Services on a motorcycle are usually shorter intervals and cost more. Often one of these if not both.
You still need a car now and then, hope you have friends.
Of course all this is crap if you ride an old bike, or a scooter, short distances and don't bother with gear, but the money is rarely less on a bike alone. Also crap if you have a monster truck that gets crap mileage and needs a bunch of repairs.
|02-11-2013, 06:02 AM||#38|
Joined: Sep 2009
Location: All over, usually Wales or England
I did the maths (for the UK at least, where both gas and insurance tend to be more expensive) both times I didn't have a car. The conclusions I reached was that bikes, like for like* are generally cheaper, provided you only have a bike: Having a bike to save on car costs, whilst you still have a car, seldom results in less total cost (apart from at the extremities, like you have a 50cc scooter and your 'car' is a 6 litre truck).
* By this, I mean an equivalent bike to a car. The number one thing people cock up on when they present silly figures on this subject is that they don't compare like with like. You have to compare new with new, 2nd hand with 2nd hand and Fully Comp Insurance for your car with 10 years "No Claims" bonus (NCB) with the same, for your bike; not Third Party only, with 2 years NCB on your garaged bike. Perhaps the most overlooked way this rears its head: It's stupid comparing a 1.0L IL4 car to a GSX-R 1000, they're not 'equivalents' just because they have an engine that on paper looks similar. A Suzuki VanVan or Honda CB125 are 1.0L car equivalents. I'd say an ST1300 is the bike world's equivalent of a Jaguar or Audi touring car. Yes, an ST1300 is more expensive than a Fiat Punto, but it's considerably cheaper than the cars it should be compared to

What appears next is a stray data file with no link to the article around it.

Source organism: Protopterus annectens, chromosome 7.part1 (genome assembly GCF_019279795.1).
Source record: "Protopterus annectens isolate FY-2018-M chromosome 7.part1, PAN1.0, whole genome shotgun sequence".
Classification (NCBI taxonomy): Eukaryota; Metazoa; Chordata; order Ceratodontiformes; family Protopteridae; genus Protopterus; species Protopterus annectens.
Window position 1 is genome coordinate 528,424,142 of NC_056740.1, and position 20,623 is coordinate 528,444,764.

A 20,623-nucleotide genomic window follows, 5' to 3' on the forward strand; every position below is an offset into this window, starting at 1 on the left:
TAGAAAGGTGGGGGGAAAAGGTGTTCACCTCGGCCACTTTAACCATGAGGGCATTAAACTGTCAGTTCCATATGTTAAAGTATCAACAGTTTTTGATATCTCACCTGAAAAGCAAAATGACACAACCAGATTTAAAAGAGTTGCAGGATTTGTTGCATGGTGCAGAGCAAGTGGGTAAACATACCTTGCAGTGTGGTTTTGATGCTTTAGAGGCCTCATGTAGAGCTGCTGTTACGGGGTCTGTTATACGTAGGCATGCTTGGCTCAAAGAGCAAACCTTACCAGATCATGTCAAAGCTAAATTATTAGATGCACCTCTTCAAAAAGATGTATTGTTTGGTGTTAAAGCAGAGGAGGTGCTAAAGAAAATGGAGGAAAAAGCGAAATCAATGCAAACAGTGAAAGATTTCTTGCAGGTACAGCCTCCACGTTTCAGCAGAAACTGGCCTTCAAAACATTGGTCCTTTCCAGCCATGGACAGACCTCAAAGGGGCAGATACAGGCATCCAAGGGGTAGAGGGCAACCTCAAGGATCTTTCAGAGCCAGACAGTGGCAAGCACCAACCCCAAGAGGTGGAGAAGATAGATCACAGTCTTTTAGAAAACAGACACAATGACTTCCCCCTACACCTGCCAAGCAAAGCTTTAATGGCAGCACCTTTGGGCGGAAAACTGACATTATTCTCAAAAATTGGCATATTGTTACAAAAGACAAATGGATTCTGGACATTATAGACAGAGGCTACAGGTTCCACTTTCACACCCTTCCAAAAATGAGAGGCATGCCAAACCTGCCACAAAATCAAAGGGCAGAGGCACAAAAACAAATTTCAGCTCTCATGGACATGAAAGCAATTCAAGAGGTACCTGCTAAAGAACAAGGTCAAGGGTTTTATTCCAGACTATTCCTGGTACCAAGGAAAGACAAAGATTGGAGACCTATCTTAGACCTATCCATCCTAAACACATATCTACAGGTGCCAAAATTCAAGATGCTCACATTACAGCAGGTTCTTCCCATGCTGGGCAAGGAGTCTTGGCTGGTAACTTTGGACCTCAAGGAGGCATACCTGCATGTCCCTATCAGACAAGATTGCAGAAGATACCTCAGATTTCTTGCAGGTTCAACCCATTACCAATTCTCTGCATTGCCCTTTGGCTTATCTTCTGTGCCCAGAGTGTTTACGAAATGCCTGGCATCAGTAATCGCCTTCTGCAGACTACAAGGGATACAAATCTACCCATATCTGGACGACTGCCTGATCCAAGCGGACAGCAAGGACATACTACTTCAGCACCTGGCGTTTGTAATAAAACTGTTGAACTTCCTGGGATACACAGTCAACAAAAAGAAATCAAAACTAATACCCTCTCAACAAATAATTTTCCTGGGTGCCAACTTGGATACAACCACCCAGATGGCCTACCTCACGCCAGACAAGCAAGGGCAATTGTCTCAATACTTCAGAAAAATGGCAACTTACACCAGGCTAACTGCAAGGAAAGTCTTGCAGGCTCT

Disagree? Really think bikes are more expensive, like for like? Look at every 2nd and 3rd world country on earth and see what sort of vehicle people are on. Do they have two wheels or four? Do you think those people all just prefer the wind in their hair?
I like my bike because I can overtake 4x4s down farm tracks with a week's worth of shopping on the back.
|02-11-2013, 07:03 AM||#39|
Joined: Feb 2005
Location: Alexandria, VA
A case can be made for cheaper, such as the guy who responded to me on his old Honda, but make it a Goldwing or BMW and the tables turn!
That said, I have been carless a few times, once for two years, and it was pretty cheap. Add car ownership, and the cheapness of the motorcycle goes out the window. You are paying for both. Plus you need to figure lifecycle costs, not just gas and tires.
|02-11-2013, 07:38 AM||#40|
Joined: Nov 2007
Location: Northern NewEngland